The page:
Tuesday, 4 December 2012

Icy Business: The Surfactants Behind Hockey Ice

In Helsinki it is really cold.  I believe yesterday was -15 C.  It was snowing, there was ice and now there is more ice.  Kids have their skates and are playing hockey outside.  My colleague mentioned that he made some ice the other day for his complex.  It sounds like a stupid question but I asked anyway.

'How do you make ice?'
'Well you take water and put it out on the surface.  We have a pump out back with a hose.'
'And then you wait for it to freeze. Then you add more water and using a sharp tool you level it.'

I have never made ice but likely the ice that is homemade does not look nor feel anything like you would get in an NHL game. Since I have never made ice I take it for granted the great looking ice at the ice skating rinks and hockey arenas.  There is a lot of work to make ice from the ice makers to the zamboni drivers to clean it as well as some surface chemistry that I was not aware.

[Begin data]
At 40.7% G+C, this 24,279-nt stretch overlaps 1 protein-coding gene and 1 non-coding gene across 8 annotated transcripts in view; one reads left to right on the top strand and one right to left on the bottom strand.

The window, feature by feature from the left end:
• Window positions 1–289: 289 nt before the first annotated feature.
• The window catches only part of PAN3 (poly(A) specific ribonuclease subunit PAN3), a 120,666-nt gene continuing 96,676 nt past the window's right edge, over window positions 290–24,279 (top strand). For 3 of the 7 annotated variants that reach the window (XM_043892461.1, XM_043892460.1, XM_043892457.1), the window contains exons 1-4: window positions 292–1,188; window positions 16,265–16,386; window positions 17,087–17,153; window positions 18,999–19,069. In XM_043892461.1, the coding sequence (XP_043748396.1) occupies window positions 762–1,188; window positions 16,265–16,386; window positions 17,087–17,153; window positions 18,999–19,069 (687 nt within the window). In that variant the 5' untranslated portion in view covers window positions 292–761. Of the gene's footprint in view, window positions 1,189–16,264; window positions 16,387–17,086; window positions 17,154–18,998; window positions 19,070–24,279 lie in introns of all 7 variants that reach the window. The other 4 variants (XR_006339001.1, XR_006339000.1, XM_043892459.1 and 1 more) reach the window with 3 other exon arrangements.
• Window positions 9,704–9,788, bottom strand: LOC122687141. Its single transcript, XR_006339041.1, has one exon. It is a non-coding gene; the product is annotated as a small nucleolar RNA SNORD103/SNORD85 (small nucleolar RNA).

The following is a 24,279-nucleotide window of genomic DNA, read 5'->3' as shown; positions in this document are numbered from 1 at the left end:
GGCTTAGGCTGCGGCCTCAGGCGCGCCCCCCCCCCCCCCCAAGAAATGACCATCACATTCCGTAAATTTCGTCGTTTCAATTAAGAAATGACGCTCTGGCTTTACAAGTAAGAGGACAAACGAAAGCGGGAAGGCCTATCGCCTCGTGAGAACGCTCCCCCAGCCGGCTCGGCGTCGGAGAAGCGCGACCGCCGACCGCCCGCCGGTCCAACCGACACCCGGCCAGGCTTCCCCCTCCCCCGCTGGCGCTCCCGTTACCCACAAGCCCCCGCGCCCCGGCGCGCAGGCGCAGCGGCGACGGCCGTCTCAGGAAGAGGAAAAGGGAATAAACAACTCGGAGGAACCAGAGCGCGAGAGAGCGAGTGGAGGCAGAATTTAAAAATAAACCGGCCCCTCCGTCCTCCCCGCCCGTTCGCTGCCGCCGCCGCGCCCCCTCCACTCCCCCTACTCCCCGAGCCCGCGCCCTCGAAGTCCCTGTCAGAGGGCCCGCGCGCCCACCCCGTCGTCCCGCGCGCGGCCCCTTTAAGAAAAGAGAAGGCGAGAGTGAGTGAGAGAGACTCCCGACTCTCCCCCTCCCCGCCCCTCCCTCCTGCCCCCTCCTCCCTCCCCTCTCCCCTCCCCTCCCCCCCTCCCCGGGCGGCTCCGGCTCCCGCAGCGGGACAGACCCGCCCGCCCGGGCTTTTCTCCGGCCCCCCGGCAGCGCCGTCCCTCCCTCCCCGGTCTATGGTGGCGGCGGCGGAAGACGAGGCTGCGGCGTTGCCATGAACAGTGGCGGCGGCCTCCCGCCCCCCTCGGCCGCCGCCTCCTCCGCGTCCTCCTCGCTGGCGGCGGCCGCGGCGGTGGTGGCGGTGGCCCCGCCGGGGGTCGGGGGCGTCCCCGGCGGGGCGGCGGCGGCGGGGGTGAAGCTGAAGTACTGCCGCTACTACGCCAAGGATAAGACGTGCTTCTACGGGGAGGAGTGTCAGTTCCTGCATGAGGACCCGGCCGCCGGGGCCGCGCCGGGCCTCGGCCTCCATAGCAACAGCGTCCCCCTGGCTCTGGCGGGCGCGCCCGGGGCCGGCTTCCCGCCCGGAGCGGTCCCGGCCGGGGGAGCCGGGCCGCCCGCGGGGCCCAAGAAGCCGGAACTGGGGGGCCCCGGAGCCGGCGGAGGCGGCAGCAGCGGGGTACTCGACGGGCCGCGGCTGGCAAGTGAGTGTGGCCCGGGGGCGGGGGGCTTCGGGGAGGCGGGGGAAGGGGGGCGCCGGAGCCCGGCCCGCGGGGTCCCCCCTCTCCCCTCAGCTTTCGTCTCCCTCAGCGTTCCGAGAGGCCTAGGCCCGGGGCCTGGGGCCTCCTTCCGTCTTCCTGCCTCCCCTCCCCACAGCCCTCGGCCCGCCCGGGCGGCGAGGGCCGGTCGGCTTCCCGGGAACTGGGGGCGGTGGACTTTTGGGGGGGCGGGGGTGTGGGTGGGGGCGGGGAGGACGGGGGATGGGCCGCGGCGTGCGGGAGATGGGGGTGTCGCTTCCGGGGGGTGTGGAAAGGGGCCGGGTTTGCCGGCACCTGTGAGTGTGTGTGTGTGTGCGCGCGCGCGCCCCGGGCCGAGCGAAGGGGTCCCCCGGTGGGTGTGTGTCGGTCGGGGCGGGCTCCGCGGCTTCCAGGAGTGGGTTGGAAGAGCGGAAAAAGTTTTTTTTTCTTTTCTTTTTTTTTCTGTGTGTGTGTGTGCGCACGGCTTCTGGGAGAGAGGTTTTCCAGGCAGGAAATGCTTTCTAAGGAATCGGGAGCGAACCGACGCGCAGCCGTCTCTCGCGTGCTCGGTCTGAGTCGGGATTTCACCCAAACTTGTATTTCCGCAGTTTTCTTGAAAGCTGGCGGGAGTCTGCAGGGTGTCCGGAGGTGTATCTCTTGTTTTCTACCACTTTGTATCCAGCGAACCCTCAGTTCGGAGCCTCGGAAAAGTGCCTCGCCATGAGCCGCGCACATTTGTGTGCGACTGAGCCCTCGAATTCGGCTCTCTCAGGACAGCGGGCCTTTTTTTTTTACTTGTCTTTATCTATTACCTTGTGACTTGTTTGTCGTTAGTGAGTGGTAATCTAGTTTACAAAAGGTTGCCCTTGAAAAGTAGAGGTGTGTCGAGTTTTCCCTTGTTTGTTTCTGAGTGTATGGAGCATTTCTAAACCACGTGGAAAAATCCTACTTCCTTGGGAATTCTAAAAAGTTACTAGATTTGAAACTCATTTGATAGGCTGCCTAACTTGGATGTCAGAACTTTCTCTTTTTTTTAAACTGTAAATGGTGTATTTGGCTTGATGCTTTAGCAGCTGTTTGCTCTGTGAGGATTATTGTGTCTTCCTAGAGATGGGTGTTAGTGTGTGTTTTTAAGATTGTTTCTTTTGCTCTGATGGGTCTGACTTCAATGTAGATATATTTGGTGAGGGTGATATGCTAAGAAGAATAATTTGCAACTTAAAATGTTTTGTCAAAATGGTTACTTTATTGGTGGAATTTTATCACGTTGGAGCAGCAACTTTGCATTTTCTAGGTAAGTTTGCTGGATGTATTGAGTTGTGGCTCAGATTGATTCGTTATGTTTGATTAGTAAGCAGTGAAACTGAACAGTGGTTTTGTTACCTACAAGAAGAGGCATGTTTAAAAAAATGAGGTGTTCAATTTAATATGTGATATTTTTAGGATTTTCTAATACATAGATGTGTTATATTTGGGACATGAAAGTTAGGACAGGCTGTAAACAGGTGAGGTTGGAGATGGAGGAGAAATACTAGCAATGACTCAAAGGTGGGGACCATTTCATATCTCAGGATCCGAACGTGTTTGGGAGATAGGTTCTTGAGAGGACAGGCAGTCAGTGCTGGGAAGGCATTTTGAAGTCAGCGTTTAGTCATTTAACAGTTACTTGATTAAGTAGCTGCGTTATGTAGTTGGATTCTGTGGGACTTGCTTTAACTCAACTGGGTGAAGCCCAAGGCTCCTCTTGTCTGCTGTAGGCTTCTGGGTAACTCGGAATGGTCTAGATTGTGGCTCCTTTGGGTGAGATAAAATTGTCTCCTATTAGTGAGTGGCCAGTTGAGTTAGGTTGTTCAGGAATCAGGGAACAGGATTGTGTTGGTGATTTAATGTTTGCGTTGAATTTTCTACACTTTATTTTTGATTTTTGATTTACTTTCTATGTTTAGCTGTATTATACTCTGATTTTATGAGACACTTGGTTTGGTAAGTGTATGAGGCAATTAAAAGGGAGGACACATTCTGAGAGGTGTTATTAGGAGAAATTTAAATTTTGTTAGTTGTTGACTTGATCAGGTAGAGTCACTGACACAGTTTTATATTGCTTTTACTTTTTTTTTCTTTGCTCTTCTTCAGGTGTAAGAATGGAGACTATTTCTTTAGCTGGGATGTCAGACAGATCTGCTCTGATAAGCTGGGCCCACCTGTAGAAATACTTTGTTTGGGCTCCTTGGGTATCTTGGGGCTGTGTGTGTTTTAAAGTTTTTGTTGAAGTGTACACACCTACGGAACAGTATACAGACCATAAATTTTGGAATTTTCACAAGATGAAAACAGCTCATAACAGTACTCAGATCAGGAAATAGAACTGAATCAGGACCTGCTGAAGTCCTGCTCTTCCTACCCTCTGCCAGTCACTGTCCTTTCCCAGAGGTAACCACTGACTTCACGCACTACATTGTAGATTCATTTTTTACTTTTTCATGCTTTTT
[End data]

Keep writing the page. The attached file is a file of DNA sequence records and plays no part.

Canadians are actually some of the best ice makers as they have made the ice at a number of the winter Olympics (and putting a Loony in the center ice for good luck). They have also created products for making better ice surfaces.  Jet Ice is an all Canadian company that was started in 1979 to make specialty paints and surfactants and a system for ice venues (curling, hockey, bobsled, figureskating ect)Their Jet Gloss - degasification system for optimal strong ice.  This liquid surfactant is added to the ice resurfacing water for the last flood of the day. They say it is designed to remove air trapped in the ice phase, this ice dressing provides a brighter, glossier ice surface.  Like any surfactant this will lower the surface tension of water and allow smaller droplets of water to be formed which possibly helps in making a glossier surface.

So with the help of surfactants (and of course better camera and lighting technologies) you can watch hockey at home or at the arena and see everything better.  You can notice the difference if watch a video from pre-1979 hockey.  You will likely see a very dull nearly brown ice surface.  Today you have a bright surface due to the expertise of the surfactants that the Jet Ice team use.  Check this video out the Guy Lafleur game winner from the 1979 Stanley Cup between the Boston Bruins and Montreal Canadiens. 

And compare it to this brawl between the Boston Bruins and Canadiens brawl a couple of years ago.